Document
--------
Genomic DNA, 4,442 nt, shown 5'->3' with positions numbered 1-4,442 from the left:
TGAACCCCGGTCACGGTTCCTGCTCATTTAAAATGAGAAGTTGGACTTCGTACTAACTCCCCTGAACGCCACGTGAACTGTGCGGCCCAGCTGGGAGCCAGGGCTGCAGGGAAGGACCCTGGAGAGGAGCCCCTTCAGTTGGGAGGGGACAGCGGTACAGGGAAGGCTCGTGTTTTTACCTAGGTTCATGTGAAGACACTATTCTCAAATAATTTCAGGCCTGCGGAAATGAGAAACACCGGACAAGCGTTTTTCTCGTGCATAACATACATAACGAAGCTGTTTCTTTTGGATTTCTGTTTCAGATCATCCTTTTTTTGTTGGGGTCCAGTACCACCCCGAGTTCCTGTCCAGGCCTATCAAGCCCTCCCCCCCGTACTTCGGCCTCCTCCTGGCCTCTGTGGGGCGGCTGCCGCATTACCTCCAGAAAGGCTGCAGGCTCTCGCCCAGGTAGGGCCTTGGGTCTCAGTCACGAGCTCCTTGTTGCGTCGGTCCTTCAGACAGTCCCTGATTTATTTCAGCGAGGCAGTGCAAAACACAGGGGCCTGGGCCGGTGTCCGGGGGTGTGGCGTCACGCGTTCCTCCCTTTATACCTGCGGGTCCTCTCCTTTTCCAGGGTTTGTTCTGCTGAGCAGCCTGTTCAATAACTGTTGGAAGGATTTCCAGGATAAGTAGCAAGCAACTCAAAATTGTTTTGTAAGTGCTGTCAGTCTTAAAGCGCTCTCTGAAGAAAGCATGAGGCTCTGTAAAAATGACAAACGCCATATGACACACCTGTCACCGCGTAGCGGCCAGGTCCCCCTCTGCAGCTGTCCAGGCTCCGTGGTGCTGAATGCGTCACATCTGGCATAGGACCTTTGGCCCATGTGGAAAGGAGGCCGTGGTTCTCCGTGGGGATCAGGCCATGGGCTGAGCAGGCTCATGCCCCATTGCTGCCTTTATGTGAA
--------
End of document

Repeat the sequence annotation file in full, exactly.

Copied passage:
Genomic DNA, 4,442 nt, shown 5'->3' with positions numbered 1-4,442 from the left:
TGAACCCCGGTCACGGTTCCTGCTCATTTAAAATGAGAAGTTGGACTTCGTACTAACTCCCCTGAACGCCACGTGAACTGTGCGGCCCAGCTGGGAGCCAGGGCTGCAGGGAAGGACCCTGGAGAGGAGCCCCTTCAGTTGGGAGGGGACAGCGGTACAGGGAAGGCTCGTGTTTTTACCTAGGTTCATGTGAAGACACTATTCTCAAATAATTTCAGGCCTGCGGAAATGAGAAACACCGGACAAGCGTTTTTCTCGTGCATAACATACATAACGAAGCTGTTTCTTTTGGATTTCTGTTTCAGATCATCCTTTTTTTGTTGGGGTCCAGTACCACCCCGAGTTCCTGTCCAGGCCTATCAAGCCCTCCCCCCCGTACTTCGGCCTCCTCCTGGCCTCTGTGGGGCGGCTGCCGCATTACCTCCAGAAAGGCTGCAGGCTCTCGCCCAGGTAGGGCCTTGGGTCTCAGTCACGAGCTCCTTGTTGCGTCGGTCCTTCAGACAGTCCCTGATTTATTTCAGCGAGGCAGTGCAAAACACAGGGGCCTGGGCCGGTGTCCGGGGGTGTGGCGTCACGCGTTCCTCCCTTTATACCTGCGGGTCCTCTCCTTTTCCAGGGTTTGTTCTGCTGAGCAGCCTGTTCAATAACTGTTGGAAGGATTTCCAGGATAAGTAGCAAGCAACTCAAAATTGTTTTGTAAGTGCTGTCAGTCTTAAAGCGCTCTCTGAAGAAAGCATGAGGCTCTGTAAAAATGACAAACGCCATATGACACACCTGTCACCGCGTAGCGGCCAGGTCCCCCTCTGCAGCTGTCCAGGCTCCGTGGTGCTGAATGCGTCACATCTGGCATAGGACCTTTGGCCCATGTGGAAAGGAGGCCGTGGTTCTCCGTGGGGATCAGGCCATGGGCTGAGCAGGCTCATGCCCCATTGCTGCCTTTATGTGAA